Voices from the Classroom: Reflections on Teaching and Learning in Higher Education
Janice Newton, Jerry Ginsburg, Jan Rehner, Pat Rogers, Susan Sbrizzi & John Spencer, eds. Toronto: Garamond Press, 2001; 373 pp; paper $29.95CA.
Teaching at the university level is exciting and can be extremely rewarding. At the same time, the challenges involved in finding appropriate and effective ways to help today's diverse student population learn successfully are significant. The multiplicity of differences among students may include diversity in language, religion, social class, sexuality, age, disability, family background, learning style, intellectual development, culture and more.
To teach well in any discipline we must find ways to help these learners become actively involved with the material they are to master. One of the best means of doing this is to talk about teaching with others facing similar challenges, something we don't always have the opportunity to do. Voices from the Classroom provide us that opportunity, by sharing with us both the successes and failures encountered by students, faculty and administrators engaged in teaching and learning at York University.
As a facilitator and adult educator working in faculty development, I frequently consult with members of our university teaching community regarding these challenges while struggling with them in my own teaching. My understanding of the differing perspectives from which stakeholders may view these challenges and my "toolbox"' of approaches to use in responding to them have both broadened and deepened through reading this book.
The differing voices of the authors brought together by Newton et al. provide an opportunity to learn from a wide range of perspectives, along a continuum from the theoretical to the practical.
The book is divided into eight sections. Each section includes a number of short articles, written by graduate and undergraduate students, teaching assistants, contract and full-time faculty, staff and administrators.
The first section focuses on the diversity of our students. Who are they? What experiences and knowledge do they bring with them? How does this affect the learning environment and their interactions in a course? How can we help all of them learn? We hear the voices of students, teaching assistants and faculty members speaking to the theme of respecting diversity as the starting point of good teaching.
Section two explores the research on learning and intellectual development and how our knowledge of this research may influence our teaching. Understanding how we and others learn can help us expand our repertoire of teaching strategies to appeal to many different types of learners. If we want our students ultimately to be capable of making informed judgements within the context of a discipline, we must encourage their progress to the higher levels of intellectual development needed to do so.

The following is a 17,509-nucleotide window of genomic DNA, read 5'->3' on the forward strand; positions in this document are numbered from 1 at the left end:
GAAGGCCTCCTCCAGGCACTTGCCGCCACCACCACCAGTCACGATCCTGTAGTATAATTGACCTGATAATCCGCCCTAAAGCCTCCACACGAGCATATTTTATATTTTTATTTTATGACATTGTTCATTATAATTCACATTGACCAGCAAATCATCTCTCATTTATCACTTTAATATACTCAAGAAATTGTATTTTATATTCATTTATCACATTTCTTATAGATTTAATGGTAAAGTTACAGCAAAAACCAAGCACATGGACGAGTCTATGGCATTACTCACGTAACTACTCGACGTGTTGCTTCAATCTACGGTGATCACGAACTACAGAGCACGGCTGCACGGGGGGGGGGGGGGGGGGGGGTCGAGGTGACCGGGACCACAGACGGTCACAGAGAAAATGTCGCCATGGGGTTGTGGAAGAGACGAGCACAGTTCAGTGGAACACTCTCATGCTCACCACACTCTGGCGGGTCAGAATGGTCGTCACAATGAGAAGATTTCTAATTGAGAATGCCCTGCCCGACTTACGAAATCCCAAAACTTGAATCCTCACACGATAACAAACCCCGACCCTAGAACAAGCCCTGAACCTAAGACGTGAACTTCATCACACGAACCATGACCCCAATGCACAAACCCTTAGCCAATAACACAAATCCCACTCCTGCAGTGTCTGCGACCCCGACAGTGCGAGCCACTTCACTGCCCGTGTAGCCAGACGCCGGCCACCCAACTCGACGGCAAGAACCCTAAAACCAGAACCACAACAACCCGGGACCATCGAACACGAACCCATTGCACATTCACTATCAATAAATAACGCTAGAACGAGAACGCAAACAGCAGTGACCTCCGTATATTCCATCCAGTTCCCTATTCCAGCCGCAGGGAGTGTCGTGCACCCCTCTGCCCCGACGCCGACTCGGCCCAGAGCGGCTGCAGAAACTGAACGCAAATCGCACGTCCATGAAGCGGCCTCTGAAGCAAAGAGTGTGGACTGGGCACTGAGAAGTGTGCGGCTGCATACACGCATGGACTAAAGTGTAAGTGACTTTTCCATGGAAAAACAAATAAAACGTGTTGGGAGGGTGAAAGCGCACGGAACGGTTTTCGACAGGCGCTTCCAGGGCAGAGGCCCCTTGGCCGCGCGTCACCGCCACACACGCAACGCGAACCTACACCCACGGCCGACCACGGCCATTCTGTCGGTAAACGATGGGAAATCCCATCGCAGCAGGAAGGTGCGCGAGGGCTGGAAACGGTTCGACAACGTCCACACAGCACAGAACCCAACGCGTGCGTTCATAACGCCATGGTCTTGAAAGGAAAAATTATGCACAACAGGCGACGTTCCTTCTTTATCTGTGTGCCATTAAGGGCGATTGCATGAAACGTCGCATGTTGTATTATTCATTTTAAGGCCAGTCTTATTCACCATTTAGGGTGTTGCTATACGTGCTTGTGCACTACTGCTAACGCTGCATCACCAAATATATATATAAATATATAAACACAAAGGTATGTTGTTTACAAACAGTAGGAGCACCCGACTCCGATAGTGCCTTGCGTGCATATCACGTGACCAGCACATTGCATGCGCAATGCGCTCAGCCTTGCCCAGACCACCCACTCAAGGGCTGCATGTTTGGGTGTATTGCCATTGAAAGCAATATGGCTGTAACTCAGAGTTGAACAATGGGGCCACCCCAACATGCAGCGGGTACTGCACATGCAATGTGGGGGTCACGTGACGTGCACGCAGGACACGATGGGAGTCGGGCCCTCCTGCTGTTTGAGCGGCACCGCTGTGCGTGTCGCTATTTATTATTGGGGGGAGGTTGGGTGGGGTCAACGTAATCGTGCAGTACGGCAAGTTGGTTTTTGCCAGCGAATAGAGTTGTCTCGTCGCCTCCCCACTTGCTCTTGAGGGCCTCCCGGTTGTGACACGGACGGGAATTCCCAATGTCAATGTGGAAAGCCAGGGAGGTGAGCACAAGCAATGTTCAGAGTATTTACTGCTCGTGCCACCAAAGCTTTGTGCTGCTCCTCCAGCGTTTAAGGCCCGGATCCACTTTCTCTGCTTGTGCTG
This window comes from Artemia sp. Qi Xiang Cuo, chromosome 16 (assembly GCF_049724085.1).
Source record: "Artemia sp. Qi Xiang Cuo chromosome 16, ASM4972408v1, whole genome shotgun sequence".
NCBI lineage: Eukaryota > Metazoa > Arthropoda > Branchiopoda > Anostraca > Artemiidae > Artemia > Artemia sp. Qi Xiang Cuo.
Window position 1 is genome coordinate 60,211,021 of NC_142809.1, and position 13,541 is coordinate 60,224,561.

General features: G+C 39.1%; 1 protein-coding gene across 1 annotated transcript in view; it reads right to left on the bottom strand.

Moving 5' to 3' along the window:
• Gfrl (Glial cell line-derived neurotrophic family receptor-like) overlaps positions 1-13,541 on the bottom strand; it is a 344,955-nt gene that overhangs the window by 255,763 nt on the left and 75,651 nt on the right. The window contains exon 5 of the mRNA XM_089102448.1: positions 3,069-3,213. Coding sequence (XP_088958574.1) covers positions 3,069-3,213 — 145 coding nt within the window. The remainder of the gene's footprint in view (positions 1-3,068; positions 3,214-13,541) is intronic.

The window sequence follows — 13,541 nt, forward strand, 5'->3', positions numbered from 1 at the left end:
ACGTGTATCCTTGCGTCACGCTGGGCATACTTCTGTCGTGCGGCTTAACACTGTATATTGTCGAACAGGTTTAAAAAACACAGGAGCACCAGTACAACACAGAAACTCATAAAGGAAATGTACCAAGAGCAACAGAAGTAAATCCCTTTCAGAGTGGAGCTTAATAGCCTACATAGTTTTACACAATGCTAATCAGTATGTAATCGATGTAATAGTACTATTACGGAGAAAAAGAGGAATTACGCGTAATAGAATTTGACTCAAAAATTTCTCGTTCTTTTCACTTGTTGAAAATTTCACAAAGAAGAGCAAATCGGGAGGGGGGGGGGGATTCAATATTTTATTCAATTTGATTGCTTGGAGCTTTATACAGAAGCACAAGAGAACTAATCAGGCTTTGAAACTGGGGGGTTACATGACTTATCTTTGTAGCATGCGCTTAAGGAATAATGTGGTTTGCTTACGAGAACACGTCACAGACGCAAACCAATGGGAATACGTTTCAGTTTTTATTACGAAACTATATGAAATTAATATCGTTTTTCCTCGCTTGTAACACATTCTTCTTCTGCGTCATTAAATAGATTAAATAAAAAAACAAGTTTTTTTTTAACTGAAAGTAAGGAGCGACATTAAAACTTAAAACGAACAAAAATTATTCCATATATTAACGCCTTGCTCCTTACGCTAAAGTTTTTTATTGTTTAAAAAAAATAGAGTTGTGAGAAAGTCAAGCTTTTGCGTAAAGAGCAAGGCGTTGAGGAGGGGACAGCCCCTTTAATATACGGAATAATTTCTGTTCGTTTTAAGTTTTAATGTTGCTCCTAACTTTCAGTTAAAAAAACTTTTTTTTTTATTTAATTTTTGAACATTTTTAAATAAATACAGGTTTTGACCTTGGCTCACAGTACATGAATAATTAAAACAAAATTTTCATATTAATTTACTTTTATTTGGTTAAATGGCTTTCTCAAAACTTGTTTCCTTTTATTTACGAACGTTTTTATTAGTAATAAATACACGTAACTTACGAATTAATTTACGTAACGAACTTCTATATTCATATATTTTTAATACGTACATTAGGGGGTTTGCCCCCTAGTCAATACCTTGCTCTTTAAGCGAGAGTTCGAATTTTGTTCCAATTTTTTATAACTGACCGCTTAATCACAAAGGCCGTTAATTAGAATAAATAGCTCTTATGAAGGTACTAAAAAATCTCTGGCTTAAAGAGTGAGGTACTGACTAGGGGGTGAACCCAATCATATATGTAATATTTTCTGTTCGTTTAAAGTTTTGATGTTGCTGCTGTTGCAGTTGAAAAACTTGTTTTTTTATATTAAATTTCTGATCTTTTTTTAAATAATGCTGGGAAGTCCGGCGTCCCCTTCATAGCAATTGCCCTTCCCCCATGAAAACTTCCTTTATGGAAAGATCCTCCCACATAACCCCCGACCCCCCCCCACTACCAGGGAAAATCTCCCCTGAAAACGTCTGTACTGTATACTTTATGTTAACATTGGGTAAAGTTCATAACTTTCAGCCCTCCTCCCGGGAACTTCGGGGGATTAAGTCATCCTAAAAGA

The third section looks at the cyclical process of course planning, both generally and in relation to specific disciplines. Issues considered include teaching not only content goals, but also critical skills and attitudes, and the excitement of being a practitioner in a discipline.
The fourth section focuses on two aspects of the graduate student learning experience - as students in a discipline and as apprentice teachers. In both situations, the importance to learning of successful relationships between graduate students and their faculty supervisors is highlighted.
Section five examines an important aspect of course planning that is often neglected - academic honesty. Varying ways to understand academic integrity and the importance of teaching to prevent academic dishonesty in specific settings are discussed.
Sections six and seven provide a detailed look at approaches that can be used within a course to enhance teaching. Section six, on teaching and learning strategies, covers lecturing, class participation, seminars, tutorials and small-group learning. Section seven, on assignments and evaluation, focuses on reading, research essays and other writing assignments and grading and evaluation.
The authors of these sections have provided specific and valuable glimpses of the successes and failures they have experienced in their efforts to help their students learn. Both beginning and experienced teachers can gain from their ideas.
The last section reviews a variety of formative methods to develop and assess our teaching. The focus here is on simple, straightforward methods we can use to obtain feedback that will help us continue to get better at what we do - helping our students learn.
As human beings, we all learn from stories, and when those stories are about the experiences of others facing similar challenges in similar contexts, our ability to make connections to our lives and work is enhanced. Discussions such as these - which highlight for us how others apply theory and research in their practices - help us make those links. Sample forms, checklists, and assignment directions, provided throughout, are valuable resources for us in adapting the ideas and suggestions discussed to our teaching contexts.
This book offers a wide-ranging array of voices to choose from. We can use it as a handbook for advice on a specific teaching issue and as a general reference source on university teaching. The editors' hope for the book is that it "serves to remind us of our responsibility to teach the diverse range of students before us, to respect their unique needs and experiences as they embark on the path of higher education, to bring our skills as researchers to our teaching practices, and to engage in ongoing reflection on the task of university-level teaching." (p. 4) Let us hope that it does so.
Janice Johnson is a facilitator with the Centre for Teaching and Academic Growth at the University of British Columbia.